Inn wins coveted Michelin two-star rating

The staff of the Inn at Little Washington poses last Friday in front of their Michelin two-star establishment on Middle Street last Friday.courtesy photo
The staff of the Inn at Little Washington poses last Friday in front of their Michelin two-star establishment on Middle Street last Friday.

The 116-year-old Paris-based Michelin Guide launched its first-ever guide to Washington D.C. last Thursday — and it included the Inn at Little Washington, awarding it two stars.

Inn chef/proprietor Patrick O'Connell poses with the sous chef team at a staff meeting last week at the Theatre.Courtesy photo
Inn chef/proprietor Patrick O’Connell poses with the sous chef team at a staff meeting last week at the Theatre.

The rating made it one of just three restaurants in the D.C. area to earn Michelin’s two-star distinction, which is also the highest rating of any restaurant in the D.C. guide. Eight D.C. restaurants earned the guide’s one-star rating, which Michelin describes as “a very good restaurant in its category.”

Only 23 restaurants in America have two Michelin stars; only 13 restaurants have Michelin’s coveted three-star rating.

“This is a lifelong dream come true,” said chef/proprietor Patrick O’Connell. “When the Inn at Little Washington opened in 1978, we had no role models in America comparable to a Michelin-starred restaurant in the countryside. Every year we made gastronomic pilgrimages to the starred restaurants of Europe for inspiration and measured the gap between what they were doing and what we were doing here until one day our well-traveled guests told us there was no longer a gap. Michelin’s acknowledgement is a wonderful affirmation for our team, as well as for the city of Washington D.C., and America.”

Patrick O'Connell speaks to the assembled Inn at Little Washington staff at the Theatre last week.Courtesy photo
Patrick O’Connell speaks to the assembled Inn at Little Washington staff at the Theatre last week.

O’Connell told The Washington Post that he was about to step into the shower when he got the surprise phone call from Michelin — a surprise to him, and to many others, since Michelin had earlier announced that it would focus only on restaurants in the District in this first year of the D.C. guide.

Michelin Guides’ international director Michael Ellis reportedly spent a fair portion of his day last Friday explaining Michelin’s decision to make an exception for the 38-year-old Inn. “The impact that Patrick O’Connell has had on a whole generation of chefs” factored into inspectors’ decisions, Ellis told The Washington Post. “It’s an iconic restaurant.”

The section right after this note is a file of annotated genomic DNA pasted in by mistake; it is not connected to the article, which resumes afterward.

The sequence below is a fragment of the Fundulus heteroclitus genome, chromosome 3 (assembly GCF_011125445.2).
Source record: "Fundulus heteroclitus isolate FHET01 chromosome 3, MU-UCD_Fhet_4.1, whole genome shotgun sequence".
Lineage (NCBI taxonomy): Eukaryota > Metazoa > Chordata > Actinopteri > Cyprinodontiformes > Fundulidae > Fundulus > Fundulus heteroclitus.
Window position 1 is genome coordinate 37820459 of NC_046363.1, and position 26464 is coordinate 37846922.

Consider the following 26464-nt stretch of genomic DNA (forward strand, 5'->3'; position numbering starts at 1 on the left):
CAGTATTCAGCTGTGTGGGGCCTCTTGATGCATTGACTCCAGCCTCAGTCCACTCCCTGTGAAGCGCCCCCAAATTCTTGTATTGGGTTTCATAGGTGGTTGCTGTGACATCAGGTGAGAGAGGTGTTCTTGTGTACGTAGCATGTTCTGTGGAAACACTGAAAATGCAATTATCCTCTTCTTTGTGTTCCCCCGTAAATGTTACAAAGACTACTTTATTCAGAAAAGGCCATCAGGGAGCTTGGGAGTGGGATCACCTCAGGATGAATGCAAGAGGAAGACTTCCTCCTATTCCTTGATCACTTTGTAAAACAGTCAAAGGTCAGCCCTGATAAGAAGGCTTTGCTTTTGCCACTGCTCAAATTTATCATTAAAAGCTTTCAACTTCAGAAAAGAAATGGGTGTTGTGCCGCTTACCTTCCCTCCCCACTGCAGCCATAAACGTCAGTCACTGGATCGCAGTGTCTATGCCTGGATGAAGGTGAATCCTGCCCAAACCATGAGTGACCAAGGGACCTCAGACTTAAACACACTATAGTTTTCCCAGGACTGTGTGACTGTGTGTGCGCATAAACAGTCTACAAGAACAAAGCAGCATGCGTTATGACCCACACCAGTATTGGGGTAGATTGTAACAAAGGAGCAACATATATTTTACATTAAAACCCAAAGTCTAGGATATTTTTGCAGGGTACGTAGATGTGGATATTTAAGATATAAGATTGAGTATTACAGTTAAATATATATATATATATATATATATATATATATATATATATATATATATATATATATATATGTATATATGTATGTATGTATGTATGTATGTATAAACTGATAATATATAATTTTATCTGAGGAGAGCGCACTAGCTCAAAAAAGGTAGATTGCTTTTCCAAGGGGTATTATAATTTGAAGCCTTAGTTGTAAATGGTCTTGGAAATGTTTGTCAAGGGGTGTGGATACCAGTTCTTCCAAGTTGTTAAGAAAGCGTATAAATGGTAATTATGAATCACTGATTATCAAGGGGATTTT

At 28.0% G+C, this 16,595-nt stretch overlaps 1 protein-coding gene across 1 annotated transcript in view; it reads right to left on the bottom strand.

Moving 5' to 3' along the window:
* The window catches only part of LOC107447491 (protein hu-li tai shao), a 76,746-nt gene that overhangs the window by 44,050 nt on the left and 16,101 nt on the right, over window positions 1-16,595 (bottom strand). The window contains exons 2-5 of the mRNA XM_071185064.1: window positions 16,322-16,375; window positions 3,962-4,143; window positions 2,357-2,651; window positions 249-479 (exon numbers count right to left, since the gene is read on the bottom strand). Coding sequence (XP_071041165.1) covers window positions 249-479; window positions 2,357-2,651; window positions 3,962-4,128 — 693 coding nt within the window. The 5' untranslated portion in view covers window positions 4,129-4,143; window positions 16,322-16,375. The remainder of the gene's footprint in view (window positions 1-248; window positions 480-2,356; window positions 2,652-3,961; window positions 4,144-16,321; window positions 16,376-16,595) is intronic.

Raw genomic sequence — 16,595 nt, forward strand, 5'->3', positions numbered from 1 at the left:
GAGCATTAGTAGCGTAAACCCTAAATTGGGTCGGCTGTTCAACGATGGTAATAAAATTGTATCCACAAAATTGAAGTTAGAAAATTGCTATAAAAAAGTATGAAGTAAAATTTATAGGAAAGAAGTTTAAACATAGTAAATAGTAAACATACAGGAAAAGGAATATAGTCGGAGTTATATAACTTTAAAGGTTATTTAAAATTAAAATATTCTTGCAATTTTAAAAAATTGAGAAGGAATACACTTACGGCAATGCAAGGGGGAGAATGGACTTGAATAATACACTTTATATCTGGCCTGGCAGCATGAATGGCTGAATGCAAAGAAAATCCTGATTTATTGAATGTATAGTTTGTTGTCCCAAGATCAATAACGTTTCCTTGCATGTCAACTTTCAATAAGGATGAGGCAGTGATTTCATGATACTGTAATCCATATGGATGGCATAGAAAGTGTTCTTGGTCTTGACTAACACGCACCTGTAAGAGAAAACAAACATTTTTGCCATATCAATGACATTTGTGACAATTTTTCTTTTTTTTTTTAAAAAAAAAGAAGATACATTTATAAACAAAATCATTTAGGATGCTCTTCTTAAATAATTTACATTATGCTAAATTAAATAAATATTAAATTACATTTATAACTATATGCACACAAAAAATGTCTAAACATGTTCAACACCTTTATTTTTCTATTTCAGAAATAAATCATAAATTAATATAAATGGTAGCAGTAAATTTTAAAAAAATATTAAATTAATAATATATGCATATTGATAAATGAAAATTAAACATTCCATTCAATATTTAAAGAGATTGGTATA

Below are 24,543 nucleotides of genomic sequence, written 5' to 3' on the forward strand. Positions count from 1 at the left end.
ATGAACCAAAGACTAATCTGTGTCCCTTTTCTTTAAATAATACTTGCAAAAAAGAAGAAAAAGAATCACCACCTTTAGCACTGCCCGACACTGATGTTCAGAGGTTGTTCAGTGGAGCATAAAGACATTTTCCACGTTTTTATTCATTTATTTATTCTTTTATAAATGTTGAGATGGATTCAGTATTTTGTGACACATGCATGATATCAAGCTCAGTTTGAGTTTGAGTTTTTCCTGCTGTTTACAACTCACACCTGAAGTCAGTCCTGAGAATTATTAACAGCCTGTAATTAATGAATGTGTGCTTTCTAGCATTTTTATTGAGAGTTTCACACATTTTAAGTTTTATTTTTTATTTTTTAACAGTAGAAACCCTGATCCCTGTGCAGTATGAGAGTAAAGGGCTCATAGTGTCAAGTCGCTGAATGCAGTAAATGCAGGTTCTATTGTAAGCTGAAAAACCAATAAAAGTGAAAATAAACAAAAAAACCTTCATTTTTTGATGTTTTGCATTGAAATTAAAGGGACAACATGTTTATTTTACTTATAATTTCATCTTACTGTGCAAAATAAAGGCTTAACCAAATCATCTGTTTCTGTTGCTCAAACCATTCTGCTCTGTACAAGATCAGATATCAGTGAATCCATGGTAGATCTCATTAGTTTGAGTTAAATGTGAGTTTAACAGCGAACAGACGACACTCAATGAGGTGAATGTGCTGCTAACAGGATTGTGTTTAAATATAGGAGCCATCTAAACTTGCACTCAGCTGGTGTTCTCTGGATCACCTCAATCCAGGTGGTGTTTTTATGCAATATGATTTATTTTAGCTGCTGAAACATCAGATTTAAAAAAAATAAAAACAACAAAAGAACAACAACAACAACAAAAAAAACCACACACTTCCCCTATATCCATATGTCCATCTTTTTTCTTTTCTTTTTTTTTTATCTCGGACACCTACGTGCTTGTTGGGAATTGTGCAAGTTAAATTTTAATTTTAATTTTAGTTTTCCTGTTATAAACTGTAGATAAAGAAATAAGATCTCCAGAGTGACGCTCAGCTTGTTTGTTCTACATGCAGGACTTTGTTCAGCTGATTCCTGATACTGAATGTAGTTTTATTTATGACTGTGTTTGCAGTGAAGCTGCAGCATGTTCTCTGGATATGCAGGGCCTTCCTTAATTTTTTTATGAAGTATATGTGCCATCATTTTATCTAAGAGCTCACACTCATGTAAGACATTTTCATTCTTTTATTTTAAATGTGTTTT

The Inn at Little Washington has been for decades, and remains, Rappahannock County’s largest private employer and its most-visited tourist destination. O’Connell formally announced the Michelin award to the Inn’s 100-plus employees in a celebratory meeting at the Little Washington Theatre last Friday afternoon, and celebrated with staff and families at a private, casual-dress party this Tuesday night at Tula’s Restaurant just up the street (see the box below).

Among its many accolades The Inn has received five James Beard Awards including Best Restaurant in America and Best Chef in the U.S. It is the longest-tenured Forbes 5 Star restaurant in America.

As defined by Michelin, a two-star award indicates “excellent cooking, worth a detour.” Since announcing Washington, D.C.’s inclusion in its guide in May, Michelin deployed anonymous inspectors throughout the city’s restaurants to objectively assess the quality by applying five criteria, as defined by Michelin: product quality, preparation and flavors, the chef’s personality as revealed through his or her cuisine, value for money, and consistency over time and across the entire menu. These fields of criteria are the same ones used to assess every restaurant in the international guides, which includes culinary destinations like New York, Paris, London and Tokyo.

A starry night

Patrick O'Connell sizes up a celebratory cake adorned with two sugary Michelin stars.Bruce Jaffe
Patrick O’Connell sizes up a celebratory cake adorned with two sugary Michelin stars.

There’s been much cause for celebration this week after word reached Rappahannock County that the Inn at Little Washington earned a prestigious two Michelin stars.

And to show his heartfelt appreciation to his highly skilled team, chef/proprietor Patrick O’Connell threw quite the bash Tuesday night — albeit around the corner at Tula’s Restaurant and Bar, where O’Connell not only invited the inn’s sizable staff but their spouses and guests to share in the honor.

From what we could see through Tula’s windows, there were silver trays of food and assorted refreshments, a substantial celebratory cake, a toast to O’Connell’s 40-year culinary “odyssey” — even a DJ set up his music machine and had the happy crowd singing and dancing into the unseasonably warm night.

According to one partygoer, the esteemed chef took the time to greet virtually everybody who filled Tula’s dining room, bar and patio, thanking them for their hard work that resulted in the awarding of the two stars.

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